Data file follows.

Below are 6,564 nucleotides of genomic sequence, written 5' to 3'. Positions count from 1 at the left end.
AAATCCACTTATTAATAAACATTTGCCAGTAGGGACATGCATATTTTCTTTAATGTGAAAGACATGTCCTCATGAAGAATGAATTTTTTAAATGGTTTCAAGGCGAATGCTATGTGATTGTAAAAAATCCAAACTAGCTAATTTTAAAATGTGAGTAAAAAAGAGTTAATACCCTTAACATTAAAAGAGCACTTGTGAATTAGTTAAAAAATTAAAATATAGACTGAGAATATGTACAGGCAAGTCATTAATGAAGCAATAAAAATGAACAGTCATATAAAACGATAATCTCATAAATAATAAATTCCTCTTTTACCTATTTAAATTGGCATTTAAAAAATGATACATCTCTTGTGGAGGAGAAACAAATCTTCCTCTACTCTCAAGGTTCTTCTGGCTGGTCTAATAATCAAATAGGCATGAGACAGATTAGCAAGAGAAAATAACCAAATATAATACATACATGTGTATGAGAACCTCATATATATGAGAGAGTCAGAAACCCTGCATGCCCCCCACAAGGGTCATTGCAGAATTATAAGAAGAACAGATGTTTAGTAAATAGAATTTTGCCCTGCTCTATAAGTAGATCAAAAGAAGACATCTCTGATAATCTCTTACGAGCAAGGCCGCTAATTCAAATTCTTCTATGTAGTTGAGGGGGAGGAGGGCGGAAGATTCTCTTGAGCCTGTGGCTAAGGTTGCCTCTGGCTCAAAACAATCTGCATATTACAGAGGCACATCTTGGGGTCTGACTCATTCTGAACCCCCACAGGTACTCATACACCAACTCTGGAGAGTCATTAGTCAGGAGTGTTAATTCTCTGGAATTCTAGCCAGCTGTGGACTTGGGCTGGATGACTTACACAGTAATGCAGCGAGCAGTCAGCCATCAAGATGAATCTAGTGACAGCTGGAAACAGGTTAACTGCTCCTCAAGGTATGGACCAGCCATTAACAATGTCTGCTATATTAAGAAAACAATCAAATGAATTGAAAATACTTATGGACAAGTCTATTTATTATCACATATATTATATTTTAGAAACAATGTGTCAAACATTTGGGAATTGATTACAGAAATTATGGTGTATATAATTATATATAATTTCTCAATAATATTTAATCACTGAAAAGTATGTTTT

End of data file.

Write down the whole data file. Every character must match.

Below are 6,564 nucleotides of genomic sequence, written 5' to 3'. Positions count from 1 at the left end.
AAATCCACTTATTAATAAACATTTGCCAGTAGGGACATGCATATTTTCTTTAATGTGAAAGACATGTCCTCATGAAGAATGAATTTTTTAAATGGTTTCAAGGCGAATGCTATGTGATTGTAAAAAATCCAAACTAGCTAATTTTAAAATGTGAGTAAAAAAGAGTTAATACCCTTAACATTAAAAGAGCACTTGTGAATTAGTTAAAAAATTAAAATATAGACTGAGAATATGTACAGGCAAGTCATTAATGAAGCAATAAAAATGAACAGTCATATAAAACGATAATCTCATAAATAATAAATTCCTCTTTTACCTATTTAAATTGGCATTTAAAAAATGATACATCTCTTGTGGAGGAGAAACAAATCTTCCTCTACTCTCAAGGTTCTTCTGGCTGGTCTAATAATCAAATAGGCATGAGACAGATTAGCAAGAGAAAATAACCAAATATAATACATACATGTGTATGAGAACCTCATATATATGAGAGAGTCAGAAACCCTGCATGCCCCCCACAAGGGTCATTGCAGAATTATAAGAAGAACAGATGTTTAGTAAATAGAATTTTGCCCTGCTCTATAAGTAGATCAAAAGAAGACATCTCTGATAATCTCTTACGAGCAAGGCCGCTAATTCAAATTCTTCTATGTAGTTGAGGGGGAGGAGGGCGGAAGATTCTCTTGAGCCTGTGGCTAAGGTTGCCTCTGGCTCAAAACAATCTGCATATTACAGAGGCACATCTTGGGGTCTGACTCATTCTGAACCCCCACAGGTACTCATACACCAACTCTGGAGAGTCATTAGTCAGGAGTGTTAATTCTCTGGAATTCTAGCCAGCTGTGGACTTGGGCTGGATGACTTACACAGTAATGCAGCGAGCAGTCAGCCATCAAGATGAATCTAGTGACAGCTGGAAACAGGTTAACTGCTCCTCAAGGTATGGACCAGCCATTAACAATGTCTGCTATATTAAGAAAACAATCAAATGAATTGAAAATACTTATGGACAAGTCTATTTATTATCACATATATTATATTTTAGAAACAATGTGTCAAACATTTGGGAATTGATTACAGAAATTATGGTGTATATAATTATATATAATTTCTCAATAATATTTAATCACTGAAAAGTATGTTTT